While multiple methods of physical vapor deposition (PVD) exist, plasma sputtering and electron-beam evaporation are two of the most common. Knowing the difference between sputtering and evaporation can help you determine which option better suits your PVD application.
In sputtering, energetic ions collide with a target to detach or sputter atoms from the target material. Alternatively, evaporation involves heating the source material past its vaporization temperature.
As straightforward as this might sound, there’s much more to these PVD methods. This post compares the two methods, explaining what they are and highlighting their pros and cons.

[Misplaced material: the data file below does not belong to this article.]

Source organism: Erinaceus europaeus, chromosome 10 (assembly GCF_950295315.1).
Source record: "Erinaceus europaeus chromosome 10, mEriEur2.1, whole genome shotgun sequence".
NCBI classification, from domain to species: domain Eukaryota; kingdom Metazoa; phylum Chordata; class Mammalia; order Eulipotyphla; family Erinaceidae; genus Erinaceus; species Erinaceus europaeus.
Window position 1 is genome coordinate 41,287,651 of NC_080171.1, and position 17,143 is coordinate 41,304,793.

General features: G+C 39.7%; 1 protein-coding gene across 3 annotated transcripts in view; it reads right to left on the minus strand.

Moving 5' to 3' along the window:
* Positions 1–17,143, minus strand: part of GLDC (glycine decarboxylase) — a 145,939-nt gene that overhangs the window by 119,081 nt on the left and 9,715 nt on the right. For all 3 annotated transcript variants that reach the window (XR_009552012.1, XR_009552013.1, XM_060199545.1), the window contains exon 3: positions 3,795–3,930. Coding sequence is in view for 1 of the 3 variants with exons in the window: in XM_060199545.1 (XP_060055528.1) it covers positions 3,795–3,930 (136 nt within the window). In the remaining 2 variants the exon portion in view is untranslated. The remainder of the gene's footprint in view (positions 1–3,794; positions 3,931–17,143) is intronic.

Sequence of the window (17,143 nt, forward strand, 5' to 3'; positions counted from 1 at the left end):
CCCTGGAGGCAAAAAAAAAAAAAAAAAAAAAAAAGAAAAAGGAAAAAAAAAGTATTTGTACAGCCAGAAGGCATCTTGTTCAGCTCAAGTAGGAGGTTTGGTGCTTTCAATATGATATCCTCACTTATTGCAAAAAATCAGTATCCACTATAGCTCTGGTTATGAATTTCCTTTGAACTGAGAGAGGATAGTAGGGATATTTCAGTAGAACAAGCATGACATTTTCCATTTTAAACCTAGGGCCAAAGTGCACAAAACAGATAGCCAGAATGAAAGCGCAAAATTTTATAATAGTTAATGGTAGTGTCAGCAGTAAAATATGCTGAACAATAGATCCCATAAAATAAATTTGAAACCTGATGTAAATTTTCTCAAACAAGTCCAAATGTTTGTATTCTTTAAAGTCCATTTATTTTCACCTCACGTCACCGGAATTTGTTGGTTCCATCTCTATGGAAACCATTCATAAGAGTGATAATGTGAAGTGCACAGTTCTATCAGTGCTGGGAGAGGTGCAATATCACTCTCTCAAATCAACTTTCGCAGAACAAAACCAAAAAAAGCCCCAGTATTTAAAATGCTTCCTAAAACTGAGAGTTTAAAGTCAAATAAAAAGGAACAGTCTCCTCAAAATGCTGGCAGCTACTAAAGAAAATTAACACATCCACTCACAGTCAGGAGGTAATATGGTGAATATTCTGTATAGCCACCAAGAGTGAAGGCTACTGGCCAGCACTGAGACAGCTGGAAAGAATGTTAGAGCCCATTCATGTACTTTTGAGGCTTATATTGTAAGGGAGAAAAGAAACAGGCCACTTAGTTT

Sputtering is a PVD process that enables the creation of thin films using sputtered atoms. Sputter systems come in various types, including ion beam and magnetron sputtering.
Ion beam sputtering involves focusing an ion-electron beam on a target to sputter material onto a substrate.
The process begins by placing the surface that needs the coating inside a vacuum chamber filled with inert, non-reactive gas atoms.
The source material then receives a negative charge, which converts it into a cathode and causes free electrons to flow from it. The free electrons then collide with the electrons surrounding the negatively charged gas atoms.